Apiece Apart Woman: Natasha Pickowicz
Photos: Erica Gannett
Interview: Leigh Patterson
We have all had curvy paths. Please list all of your jobs, since you were 16.
Babysitter, YMCA camp counselor, video rental store cashier, stockist at an old UCSD co-op bookstore, cashier at a record shop (honestly just sat around playing records, did not actually sell many records), rowing coach, radio station DJ, wedding DJ, alt-weekly newspaper editor, freelance journalist, music concert curator, and, finally, baker and cook.
In your opinion, what’s the best way to initiate change?
Being able to articulate my strengths and then apply it to the change that I want to see always feels like the most efficient and genuine way to build momentum. You’re forced to look inward first to gather all your tools. It can be hard and feel awkward and vulnerable. In 2016, I wove together my love of gatherings, community, and pastry into what became the bake sale fundraiser for Planned Parenthood. It made sense to relate what I was already passionate about (parties, baked goods, female allyship, and reproductive rights) into a cause that I wanted to support. Building community around shared values has been a really powerful tool for me.
When you feel overwhelmed, unfocused, or uncreative what do you do to get out of your head?
My deep and abiding love of NYC boils down to one essential truth: It is the perfect walking city. Going on a super long walk by myself is my favorite remedy for almost everything: when I need more energy, when I need to clear my head, when I want to be alone, when I’m hungover, when I’m anxious, when I’m sad. A long walk provides comfort for every psychic disruption. I rarely set out for a destination, instead preferring to wind my way through multiple neighborhoods, over bridges, through parks, clocking in mile after mile and feeling very free.
Something that is absurd that I love anyway is:
I love absurdity, I love insanity. Tim Heidecker’s “Tim’s Cooking Tips” series makes me laugh SO hard. It’s so extreme and subtle at the same time. It’s absurd. He’s a genius. Also, unrelated, but once I ordered this pizza from Vinnie’s in Brooklyn that came in a delivery box that was also made out of pizza. Pizza inside pizza. Ridiculous. So dumb. It tasted terrible but very worth it.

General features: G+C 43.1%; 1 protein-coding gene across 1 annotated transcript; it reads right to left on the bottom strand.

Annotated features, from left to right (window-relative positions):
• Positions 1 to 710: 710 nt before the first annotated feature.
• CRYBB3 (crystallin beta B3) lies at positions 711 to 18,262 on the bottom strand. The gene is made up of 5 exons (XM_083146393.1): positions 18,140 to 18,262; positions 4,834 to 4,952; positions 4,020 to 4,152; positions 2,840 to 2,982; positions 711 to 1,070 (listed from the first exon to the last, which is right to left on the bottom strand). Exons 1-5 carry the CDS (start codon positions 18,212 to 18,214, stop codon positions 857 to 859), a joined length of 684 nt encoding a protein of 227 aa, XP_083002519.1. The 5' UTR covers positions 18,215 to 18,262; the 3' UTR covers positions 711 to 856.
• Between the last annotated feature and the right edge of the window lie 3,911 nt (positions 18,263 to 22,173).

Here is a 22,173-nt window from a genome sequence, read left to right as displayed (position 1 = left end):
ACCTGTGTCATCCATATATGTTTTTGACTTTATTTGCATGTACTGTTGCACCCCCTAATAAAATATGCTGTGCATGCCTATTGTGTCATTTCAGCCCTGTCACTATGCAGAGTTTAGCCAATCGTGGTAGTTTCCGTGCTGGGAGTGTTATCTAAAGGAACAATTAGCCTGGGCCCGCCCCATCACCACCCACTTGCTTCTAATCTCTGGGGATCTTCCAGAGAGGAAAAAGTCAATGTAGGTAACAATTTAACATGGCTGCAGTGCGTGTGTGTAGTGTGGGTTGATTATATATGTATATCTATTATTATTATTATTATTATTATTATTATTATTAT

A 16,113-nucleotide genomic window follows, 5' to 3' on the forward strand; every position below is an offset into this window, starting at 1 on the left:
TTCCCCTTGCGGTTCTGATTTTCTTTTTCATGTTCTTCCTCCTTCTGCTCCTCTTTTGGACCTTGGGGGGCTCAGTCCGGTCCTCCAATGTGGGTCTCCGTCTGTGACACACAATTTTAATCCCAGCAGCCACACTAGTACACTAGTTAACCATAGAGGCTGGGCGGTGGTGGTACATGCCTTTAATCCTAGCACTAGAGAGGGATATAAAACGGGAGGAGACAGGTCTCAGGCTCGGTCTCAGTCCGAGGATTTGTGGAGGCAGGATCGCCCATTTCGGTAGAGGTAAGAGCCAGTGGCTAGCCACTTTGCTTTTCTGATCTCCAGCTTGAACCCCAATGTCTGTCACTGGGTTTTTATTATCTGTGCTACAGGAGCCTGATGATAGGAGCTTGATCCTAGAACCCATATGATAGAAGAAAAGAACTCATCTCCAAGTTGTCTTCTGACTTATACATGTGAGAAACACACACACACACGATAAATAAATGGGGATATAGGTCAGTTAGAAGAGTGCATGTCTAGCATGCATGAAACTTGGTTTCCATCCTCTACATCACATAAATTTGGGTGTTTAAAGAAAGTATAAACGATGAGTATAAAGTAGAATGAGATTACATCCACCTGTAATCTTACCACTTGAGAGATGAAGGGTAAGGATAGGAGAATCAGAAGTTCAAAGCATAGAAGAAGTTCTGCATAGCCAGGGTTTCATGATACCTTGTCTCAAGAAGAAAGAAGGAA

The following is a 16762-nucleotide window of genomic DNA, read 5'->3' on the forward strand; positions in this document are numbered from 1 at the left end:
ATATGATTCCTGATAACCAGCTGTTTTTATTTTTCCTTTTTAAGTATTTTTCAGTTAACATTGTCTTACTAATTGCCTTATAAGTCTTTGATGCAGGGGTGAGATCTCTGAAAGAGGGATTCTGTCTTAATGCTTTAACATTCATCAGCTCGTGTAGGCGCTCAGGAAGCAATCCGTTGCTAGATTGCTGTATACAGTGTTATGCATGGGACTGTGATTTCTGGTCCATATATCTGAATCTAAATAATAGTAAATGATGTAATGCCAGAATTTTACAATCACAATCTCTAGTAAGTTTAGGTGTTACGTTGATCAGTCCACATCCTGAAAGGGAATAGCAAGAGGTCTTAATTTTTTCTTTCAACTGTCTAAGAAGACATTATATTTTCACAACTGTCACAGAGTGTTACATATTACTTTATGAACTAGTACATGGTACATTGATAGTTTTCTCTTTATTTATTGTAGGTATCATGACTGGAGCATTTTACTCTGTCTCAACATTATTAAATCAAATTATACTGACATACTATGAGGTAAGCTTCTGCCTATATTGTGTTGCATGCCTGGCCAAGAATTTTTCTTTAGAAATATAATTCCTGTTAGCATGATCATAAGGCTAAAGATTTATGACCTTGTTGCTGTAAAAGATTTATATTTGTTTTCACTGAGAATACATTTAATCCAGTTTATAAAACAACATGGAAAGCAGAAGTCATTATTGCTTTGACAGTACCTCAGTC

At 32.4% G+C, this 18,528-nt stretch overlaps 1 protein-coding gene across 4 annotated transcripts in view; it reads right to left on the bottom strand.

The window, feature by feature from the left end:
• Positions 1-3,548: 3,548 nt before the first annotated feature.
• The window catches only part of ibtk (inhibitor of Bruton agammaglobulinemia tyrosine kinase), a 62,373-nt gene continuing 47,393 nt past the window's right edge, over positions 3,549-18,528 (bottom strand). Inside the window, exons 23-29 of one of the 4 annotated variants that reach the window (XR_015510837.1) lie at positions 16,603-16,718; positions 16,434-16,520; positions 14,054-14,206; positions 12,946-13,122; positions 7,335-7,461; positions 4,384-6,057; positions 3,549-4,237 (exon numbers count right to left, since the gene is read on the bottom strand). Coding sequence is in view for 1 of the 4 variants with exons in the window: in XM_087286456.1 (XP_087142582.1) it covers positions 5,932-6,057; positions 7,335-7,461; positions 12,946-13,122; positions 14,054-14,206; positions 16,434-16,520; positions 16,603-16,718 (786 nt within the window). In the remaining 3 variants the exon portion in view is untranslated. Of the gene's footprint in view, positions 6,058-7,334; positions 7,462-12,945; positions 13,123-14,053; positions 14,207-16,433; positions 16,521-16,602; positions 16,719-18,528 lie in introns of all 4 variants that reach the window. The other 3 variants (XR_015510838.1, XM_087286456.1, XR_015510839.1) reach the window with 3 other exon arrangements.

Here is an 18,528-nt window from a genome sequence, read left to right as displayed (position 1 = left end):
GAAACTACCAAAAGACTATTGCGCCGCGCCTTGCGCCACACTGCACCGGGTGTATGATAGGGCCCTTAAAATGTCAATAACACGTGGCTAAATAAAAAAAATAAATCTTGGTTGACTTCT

What flavors remind you most of your childhood?
Garlic and ginger sizzling together, plain Ruffles, sweet Chinese sausage (lap cheong), frozen lima beans, Haagen-dazs ice cream bars, steamed white rice, Triscuits and swiss cheese, cold tangerines, crisp green beans, skim milk, dumplings stuffed with cabbage and pork, Papa Johns.
Makes you dance, lifts your mood, brightens you?
Tirzah, “Holding On”
Makes your emotions swell (maybe inducing a cry if the moment’s right)?
Velvet Underground, “I’m Set Free.” John Martyn, “Spencer the Rover.”
Transports you to a specifically nostalgic moment of your past?
Black Flag, “My War.” Immediately I’m in 9th grade. I bought the CD used because of the Pettibon artwork and also recognized the SST logo. Big time life changer!
Mellows you out, calms your nerves?
Black Sabbath, “Planet Caravan.”
Do you put on when you want to dial in and focus?
John Coltrane, “Blue World” LP. One of my best friends, the Montreal-based archivist Frédéric Savard, works at the National Film Board of Canada. Fred single-handedly unearthed this unbelievable artifact, which Coltrane exclusively recorded (with his classic quartet!) for the Quebec filmmaker Gilles Groulx’s first feature film, Le Chat Dans le Sac in 1964. It is an indelible document of a fascinating, transitionary Coltrane period and brings me so much pleasure every time I listen.